Malone v. O'Toole
ORDER overruling objections and adopting 21 Report and Recommendation. Deft's 14 Motion to Dismiss is granted. Pltf's 15 Motion to Strike, or in the alternative, to convert to a Motion for Summary Judgment is denied. Signed by Judge Ron Clark on 9/28/17. (tkd, )
**NOT FOR PRINTED PUBLICATION**
IN THE UNITED STATES DISTRICT COURT
FOR THE EASTERN DISTRICT OF TEXAS
DAVID O'TOOLE, IN HIS CAPACITY
AS CLERK OF THE UNITED STATES
EASTERN DISTRICT OF TEXAS AND
IN HIS PERSONAL CAPACITY;
CIVIL ACTION NO. 6:16-CV-01264-RC
ORDER ADOPTING REPORT AND RECOMMENDATION
OF UNITED STATES MAGISTRATE JUDGE
The above entitled and numbered civil action was referred to United States Magistrate
Judge John D. Love pursuant to 28 U.S.C. § 636(b)(3). On July 12, 2016, the Magistrate Judge
issued a Report and Recommendation containing his proposed findings and recommending that
Defendant’s Motion to Dismiss (Dkt. No. 14) be granted and Plaintiff’s Motion to Strike or in
the alternative to Convert to a Motion for Summary Judgment (Dkt. No. 15) be denied. (Doc.
No. 21.) Plaintiff objected to the recommendation (Doc. No. 23) and Defendant responded.
(Doc. No. 24.) Having conducted a de novo review of Plaintiff’s written objections, the Court
concludes that the findings and conclusions of the Magistrate Judge are correct and the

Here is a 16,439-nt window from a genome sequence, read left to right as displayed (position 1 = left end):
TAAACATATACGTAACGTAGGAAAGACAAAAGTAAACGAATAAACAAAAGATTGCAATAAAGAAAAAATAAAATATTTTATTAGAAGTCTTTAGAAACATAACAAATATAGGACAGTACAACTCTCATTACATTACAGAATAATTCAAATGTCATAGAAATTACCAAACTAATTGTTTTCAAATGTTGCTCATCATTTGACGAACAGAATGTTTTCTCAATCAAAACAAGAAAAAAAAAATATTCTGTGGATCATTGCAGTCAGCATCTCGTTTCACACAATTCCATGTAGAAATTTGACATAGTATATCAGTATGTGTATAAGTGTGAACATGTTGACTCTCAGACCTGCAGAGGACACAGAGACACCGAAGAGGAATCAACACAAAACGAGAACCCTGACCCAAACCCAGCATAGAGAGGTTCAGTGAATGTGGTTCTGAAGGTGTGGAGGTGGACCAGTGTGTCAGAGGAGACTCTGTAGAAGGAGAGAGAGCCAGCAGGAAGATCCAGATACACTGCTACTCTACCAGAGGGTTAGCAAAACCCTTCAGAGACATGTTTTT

objections are without merit. 28 U.S.C. § 636(b)(1).
Plaintiff specifically objects that the Court has subject matter jurisdiction because the
order revoking his license was not a final court order and there was no way for him to file an
appeal according to our Local Rules. Defendant argues that the Eastern District of Texas is
allowed to create local rules pursuant to 28 U.S.C. § 2071, and the Local Rules authorized the
Clerk to issue the order of disbarment. As noted in the Report and Recommendation, the Local
Rules of the Eastern District of Texas authorize the Clerk to issue an order disbarring or
suspending a member from practice in the Eastern District of Texas. Local R. AT-2(b)(2). By
Rule, this is a final decision that is subject to appeal to the Fifth Circuit. In re Bailey, 450 F.3d
71, 72–73 (1st Cir. 2006) (“[A] district court's decision disbarring an attorney from practice is a
final judgment as it ends the litigation on the merits and leaves nothing for the court to do but
execute the judgment.” (internal quotation omitted)); In re Calvo, 88 F.3d 962 (11th Cir. 1996)
(finding jurisdiction at the appellate level after the district court declined to conduct a hearing but
disbarred the plaintiff based on the review of his state license disbarment). The objection is
Plaintiff argues that a letter he submitted to the Court on August 5, 2016 should be
considered a pending post-judgment motion thereby tolling the deadline for filing an appeal.
(Doc. No. 23). The Court agrees with the Magistrate Judge that the Plaintiff’s letter did not
comply with the requirements of a motion set forth in the local rules.
Local R. CV-10.
Therefore, consideration of this letter as a post-judgment motion is not warranted. Moreover,